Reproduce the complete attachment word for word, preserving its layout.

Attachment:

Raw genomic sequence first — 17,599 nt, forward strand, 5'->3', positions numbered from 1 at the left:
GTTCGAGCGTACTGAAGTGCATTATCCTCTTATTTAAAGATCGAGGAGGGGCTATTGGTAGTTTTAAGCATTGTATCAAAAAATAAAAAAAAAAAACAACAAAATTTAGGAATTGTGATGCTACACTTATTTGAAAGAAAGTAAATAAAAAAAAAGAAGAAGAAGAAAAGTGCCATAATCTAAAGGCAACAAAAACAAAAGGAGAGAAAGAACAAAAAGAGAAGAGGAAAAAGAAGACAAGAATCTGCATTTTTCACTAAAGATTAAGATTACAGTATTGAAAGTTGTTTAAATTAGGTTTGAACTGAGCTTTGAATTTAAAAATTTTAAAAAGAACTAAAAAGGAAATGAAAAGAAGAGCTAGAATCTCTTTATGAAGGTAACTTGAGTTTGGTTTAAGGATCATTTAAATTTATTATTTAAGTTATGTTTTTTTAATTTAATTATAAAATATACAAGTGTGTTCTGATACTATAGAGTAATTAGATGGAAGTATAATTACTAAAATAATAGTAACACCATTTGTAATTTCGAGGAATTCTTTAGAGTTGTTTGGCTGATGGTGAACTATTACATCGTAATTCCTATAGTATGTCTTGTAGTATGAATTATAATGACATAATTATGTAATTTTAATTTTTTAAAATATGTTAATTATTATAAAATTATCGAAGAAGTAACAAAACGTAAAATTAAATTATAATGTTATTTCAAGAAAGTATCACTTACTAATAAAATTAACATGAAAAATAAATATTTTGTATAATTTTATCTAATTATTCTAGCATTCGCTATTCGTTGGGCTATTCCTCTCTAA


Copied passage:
Raw genomic sequence first — 17,599 nt, forward strand, 5'->3', positions numbered from 1 at the left:
GTTCGAGCGTACTGAAGTGCATTATCCTCTTATTTAAAGATCGAGGAGGGGCTATTGGTAGTTTTAAGCATTGTATCAAAAAATAAAAAAAAAAAACAACAAAATTTAGGAATTGTGATGCTACACTTATTTGAAAGAAAGTAAATAAAAAAAAAGAAGAAGAAGAAAAGTGCCATAATCTAAAGGCAACAAAAACAAAAGGAGAGAAAGAACAAAAAGAGAAGAGGAAAAAGAAGACAAGAATCTGCATTTTTCACTAAAGATTAAGATTACAGTATTGAAAGTTGTTTAAATTAGGTTTGAACTGAGCTTTGAATTTAAAAATTTTAAAAAGAACTAAAAAGGAAATGAAAAGAAGAGCTAGAATCTCTTTATGAAGGTAACTTGAGTTTGGTTTAAGGATCATTTAAATTTATTATTTAAGTTATGTTTTTTTAATTTAATTATAAAATATACAAGTGTGTTCTGATACTATAGAGTAATTAGATGGAAGTATAATTACTAAAATAATAGTAACACCATTTGTAATTTCGAGGAATTCTTTAGAGTTGTTTGGCTGATGGTGAACTATTACATCGTAATTCCTATAGTATGTCTTGTAGTATGAATTATAATGACATAATTATGTAATTTTAATTTTTTAAAATATGTTAATTATTATAAAATTATCGAAGAAGTAACAAAACGTAAAATTAAATTATAATGTTATTTCAAGAAAGTATCACTTACTAATAAAATTAACATGAAAAATAAATATTTTGTATAATTTTATCTAATTATTCTAGCATTCGCTATTCGTTGGGCTATTCCTCTCTAA